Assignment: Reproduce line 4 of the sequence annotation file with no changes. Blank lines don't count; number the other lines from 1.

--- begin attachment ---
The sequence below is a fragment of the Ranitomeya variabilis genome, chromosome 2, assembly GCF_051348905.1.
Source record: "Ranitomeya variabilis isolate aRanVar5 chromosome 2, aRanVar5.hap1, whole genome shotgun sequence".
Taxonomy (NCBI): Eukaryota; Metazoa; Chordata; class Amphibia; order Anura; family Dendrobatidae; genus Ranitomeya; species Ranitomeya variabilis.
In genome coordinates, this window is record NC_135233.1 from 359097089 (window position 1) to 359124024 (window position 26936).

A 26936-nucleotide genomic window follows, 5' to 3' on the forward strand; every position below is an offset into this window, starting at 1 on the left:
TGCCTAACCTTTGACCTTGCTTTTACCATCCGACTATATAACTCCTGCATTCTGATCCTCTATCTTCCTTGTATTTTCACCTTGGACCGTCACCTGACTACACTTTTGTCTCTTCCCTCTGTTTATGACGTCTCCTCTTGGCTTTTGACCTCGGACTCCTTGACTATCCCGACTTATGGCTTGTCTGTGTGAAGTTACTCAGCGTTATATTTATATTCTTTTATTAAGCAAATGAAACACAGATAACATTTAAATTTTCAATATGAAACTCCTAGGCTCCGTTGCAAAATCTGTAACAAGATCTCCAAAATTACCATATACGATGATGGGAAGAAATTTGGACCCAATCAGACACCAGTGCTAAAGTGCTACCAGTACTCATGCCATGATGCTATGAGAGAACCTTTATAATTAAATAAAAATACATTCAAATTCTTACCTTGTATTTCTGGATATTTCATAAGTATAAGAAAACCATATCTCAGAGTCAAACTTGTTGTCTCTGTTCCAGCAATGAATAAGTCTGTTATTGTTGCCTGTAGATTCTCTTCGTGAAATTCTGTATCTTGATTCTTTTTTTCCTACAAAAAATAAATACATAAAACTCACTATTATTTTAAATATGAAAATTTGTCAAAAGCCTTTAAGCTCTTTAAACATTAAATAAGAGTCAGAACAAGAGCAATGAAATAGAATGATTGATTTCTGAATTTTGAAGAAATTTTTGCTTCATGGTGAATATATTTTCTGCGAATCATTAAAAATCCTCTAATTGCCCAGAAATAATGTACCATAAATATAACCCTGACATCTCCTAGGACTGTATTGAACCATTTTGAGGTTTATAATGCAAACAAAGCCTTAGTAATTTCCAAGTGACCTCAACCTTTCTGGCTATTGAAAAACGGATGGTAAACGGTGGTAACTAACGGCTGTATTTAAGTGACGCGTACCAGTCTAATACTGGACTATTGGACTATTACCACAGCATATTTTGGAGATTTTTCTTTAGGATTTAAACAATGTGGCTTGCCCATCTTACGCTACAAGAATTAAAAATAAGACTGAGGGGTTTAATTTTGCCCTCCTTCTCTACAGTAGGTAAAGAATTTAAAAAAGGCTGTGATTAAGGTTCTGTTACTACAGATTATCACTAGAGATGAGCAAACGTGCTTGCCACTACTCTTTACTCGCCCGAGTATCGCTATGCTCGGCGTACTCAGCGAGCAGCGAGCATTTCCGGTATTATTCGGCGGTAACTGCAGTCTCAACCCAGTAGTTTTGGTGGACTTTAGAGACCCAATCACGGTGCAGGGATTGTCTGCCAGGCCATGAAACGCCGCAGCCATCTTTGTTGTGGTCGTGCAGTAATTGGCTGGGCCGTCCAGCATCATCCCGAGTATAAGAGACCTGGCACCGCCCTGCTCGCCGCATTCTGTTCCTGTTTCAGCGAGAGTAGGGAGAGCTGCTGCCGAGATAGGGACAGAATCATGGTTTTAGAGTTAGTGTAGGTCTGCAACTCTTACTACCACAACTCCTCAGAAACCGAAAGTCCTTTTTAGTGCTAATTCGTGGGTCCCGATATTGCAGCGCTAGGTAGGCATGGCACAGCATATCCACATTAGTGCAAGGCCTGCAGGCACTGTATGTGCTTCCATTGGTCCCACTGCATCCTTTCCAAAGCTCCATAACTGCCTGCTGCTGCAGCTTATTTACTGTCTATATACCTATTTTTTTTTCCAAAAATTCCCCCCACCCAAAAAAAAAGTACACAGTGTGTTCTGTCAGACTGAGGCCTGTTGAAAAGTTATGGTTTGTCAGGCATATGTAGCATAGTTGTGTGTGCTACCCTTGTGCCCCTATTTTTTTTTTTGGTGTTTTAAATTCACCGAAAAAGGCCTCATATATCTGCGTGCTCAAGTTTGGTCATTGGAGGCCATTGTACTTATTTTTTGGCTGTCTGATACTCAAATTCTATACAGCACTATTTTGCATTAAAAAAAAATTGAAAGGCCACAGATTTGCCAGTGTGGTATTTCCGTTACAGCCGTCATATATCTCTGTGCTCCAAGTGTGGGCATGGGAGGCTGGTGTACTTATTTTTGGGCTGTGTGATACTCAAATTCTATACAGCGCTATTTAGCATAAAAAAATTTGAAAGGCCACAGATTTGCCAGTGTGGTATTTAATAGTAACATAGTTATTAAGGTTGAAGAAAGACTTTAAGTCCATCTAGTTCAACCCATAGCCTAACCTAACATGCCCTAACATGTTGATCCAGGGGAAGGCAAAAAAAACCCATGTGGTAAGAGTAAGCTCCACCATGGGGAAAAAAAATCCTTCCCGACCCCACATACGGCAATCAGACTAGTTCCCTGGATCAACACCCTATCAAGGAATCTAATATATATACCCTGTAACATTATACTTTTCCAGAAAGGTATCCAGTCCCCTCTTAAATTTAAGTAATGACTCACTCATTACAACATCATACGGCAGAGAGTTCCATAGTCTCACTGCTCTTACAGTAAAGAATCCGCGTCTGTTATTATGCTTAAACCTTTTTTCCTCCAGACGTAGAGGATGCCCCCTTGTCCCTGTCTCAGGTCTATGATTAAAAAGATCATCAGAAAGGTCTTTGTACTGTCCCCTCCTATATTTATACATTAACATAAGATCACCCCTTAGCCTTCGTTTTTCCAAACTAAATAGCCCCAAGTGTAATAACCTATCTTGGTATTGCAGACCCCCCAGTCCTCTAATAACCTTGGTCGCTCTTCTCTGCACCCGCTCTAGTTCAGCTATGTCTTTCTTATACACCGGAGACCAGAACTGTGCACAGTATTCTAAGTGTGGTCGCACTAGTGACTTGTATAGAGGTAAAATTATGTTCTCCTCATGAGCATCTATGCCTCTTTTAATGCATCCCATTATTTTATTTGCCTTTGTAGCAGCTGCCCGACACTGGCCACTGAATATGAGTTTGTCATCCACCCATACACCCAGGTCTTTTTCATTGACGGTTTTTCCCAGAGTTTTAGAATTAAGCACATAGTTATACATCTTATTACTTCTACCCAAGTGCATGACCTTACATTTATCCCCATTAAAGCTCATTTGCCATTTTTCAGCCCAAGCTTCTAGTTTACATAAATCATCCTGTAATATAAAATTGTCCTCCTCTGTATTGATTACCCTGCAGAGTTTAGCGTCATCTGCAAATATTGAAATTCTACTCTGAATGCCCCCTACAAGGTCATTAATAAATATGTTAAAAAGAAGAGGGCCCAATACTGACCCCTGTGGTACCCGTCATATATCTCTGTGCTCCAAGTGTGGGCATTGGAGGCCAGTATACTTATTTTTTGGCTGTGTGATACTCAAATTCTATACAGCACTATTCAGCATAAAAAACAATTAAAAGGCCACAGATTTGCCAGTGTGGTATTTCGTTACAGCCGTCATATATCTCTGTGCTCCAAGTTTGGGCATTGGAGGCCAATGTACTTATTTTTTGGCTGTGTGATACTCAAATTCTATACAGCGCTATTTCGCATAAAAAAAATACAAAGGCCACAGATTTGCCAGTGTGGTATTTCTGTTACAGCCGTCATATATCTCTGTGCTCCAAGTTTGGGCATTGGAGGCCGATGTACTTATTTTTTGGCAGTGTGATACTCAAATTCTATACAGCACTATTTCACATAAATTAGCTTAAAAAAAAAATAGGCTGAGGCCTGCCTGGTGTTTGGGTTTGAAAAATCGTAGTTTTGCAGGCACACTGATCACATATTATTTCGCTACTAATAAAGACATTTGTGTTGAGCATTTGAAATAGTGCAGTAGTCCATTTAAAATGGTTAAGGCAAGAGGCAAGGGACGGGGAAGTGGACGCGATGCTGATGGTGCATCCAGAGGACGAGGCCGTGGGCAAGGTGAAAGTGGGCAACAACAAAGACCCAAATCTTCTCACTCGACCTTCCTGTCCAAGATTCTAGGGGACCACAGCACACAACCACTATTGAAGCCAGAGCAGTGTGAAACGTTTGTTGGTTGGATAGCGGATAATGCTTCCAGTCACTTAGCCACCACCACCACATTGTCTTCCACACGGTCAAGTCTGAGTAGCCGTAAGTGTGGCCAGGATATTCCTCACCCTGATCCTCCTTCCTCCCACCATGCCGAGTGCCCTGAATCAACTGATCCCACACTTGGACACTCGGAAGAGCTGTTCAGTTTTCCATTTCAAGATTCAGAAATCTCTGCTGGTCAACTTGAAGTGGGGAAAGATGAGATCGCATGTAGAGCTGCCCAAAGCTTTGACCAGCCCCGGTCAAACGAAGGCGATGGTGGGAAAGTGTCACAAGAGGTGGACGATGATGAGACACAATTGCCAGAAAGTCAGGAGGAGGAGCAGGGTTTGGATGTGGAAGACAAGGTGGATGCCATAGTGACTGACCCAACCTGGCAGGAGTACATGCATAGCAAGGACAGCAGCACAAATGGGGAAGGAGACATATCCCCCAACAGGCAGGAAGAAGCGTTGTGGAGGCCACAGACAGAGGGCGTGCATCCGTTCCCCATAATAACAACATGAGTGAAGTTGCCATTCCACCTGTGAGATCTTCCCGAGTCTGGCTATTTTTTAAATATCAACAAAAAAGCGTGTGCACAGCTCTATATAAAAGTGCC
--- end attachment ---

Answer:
In genome coordinates, this window is record NC_135233.1 from 359097089 (window position 1) to 359124024 (window position 26936).